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Summary fiscal indicators

The Treasury calculates two summary fiscal indicators - the cyclically-adjusted balance and the fiscal impulse indicator - to help assess the Government's fiscal position. These indicators are subject to uncertainty as their calculation relies on estimated variables. Further detail on these indicators, including sensitivity analysis, can be found in the Additional Information on the Treasury website (

Table 2.5 - Structural fiscal balance indicators
Year ending 30 June
% of GDP
OBEGAL 0.7 1.4 1.0 1.2 1.9 2.0
Cyclically-adjusted balance 1.2 2.2 1.3 1.1 1.7 2.0
Fiscal impulse[5] -0.2 -0.6 1.0 0.6 -1.1 -0.4

Source: The Treasury

Cyclically-adjusted balance

The cyclically-adjusted balance (CAB) is an estimate of the OBEGAL adjusted for the cyclical position of the economy. Cyclical factors (eg, higher tax receipts in an upturn or higher unemployment expenses in a downturn) are removed to assess the Government's underlying fiscal position.The CAB is in surplus across the entire forecast period, indicating the forecast OBEGAL surpluses are structural – that is, they are not owing to cyclical economic conditions. The profile of the CAB broadly reflects the profile of the OBEGAL across the forecast period. In 2016/17 the CAB peaks owing to high company tax revenue, timing of expenditure and the improved performance of CES and SOEs. The introduction of the Family Incomes Package sees the CAB decline over 2017/18 and 2018/19. Cyclically-adjusted surpluses are forecast to rise from 1.1% of GDP in 2018/19 to 2.0% of GDP by the end of the forecast period.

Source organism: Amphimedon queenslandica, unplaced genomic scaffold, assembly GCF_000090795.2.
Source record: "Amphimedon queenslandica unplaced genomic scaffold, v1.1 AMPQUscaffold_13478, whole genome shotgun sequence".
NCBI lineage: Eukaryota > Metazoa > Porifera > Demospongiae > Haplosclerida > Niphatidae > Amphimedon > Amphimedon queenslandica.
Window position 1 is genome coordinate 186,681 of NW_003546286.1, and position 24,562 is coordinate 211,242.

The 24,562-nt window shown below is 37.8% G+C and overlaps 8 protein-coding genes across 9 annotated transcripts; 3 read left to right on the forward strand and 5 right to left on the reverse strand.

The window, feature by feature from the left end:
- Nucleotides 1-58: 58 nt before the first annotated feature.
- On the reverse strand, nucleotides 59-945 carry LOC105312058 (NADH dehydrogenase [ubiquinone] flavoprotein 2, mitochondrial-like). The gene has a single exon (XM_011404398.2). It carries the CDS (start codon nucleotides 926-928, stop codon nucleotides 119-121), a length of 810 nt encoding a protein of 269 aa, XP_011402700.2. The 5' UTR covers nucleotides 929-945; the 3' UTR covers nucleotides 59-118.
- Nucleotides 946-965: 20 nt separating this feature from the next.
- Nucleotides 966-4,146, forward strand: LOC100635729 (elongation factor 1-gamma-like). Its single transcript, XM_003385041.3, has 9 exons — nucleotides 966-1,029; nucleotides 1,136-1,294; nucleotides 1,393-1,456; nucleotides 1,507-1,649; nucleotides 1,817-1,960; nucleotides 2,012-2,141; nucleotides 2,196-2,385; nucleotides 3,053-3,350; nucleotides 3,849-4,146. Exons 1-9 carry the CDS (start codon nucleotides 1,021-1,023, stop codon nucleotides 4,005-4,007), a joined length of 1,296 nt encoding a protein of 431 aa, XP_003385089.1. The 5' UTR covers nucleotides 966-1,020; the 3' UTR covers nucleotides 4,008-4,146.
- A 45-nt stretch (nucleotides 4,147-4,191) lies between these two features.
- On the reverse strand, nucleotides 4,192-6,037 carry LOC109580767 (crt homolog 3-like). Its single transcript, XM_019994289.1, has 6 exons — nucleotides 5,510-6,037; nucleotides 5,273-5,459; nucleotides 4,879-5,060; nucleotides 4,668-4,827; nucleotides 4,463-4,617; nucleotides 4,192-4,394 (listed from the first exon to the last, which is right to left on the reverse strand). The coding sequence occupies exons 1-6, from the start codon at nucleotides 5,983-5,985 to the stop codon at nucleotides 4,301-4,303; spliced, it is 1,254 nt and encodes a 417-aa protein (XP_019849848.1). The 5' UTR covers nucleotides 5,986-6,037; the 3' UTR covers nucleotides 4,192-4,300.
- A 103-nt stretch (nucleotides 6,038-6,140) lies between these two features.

Figure 2.11 - Operating balance indicators
Figure 2.11 - Operating balance indicators.
Source: The Treasury

Fiscal impulse

The fiscal impulse is an estimate of discretionary changes in the fiscal position that have an impact on aggregate demand pressures in the economy. The fiscal impulse indicates that fiscal policy is forecast to have a contractionary impact on aggregate demand in 2016/17. This stance turns stimulatory in 2017/18 and 2018/19, and returns to a contractionary stance in the last two years of the forecast period. The positive impulses in 2017/18 and 2018/19 reflect the stimulatory impact of the Family Incomes Package, timing effects of company tax receipts and elevated capital spending. This is somewhat offset by the ongoing decline in operating expenditure as a percentage of GDP across the forecast period, which also drives the negative impulses from 2019/20.Movements in the timing of operating and capital expenditure, and higher company tax receipts have resulted in a contractionary impulse in 2016/17 and a more stimulatory impulse in 2017/18 relative to the Budget Update.


  • [5] The fiscal impulse measure shown is the core Crown fiscal impulse plus Crown entities excluding EQC and Southern Response payments. A positive number indicates stimulatory fiscal policy.
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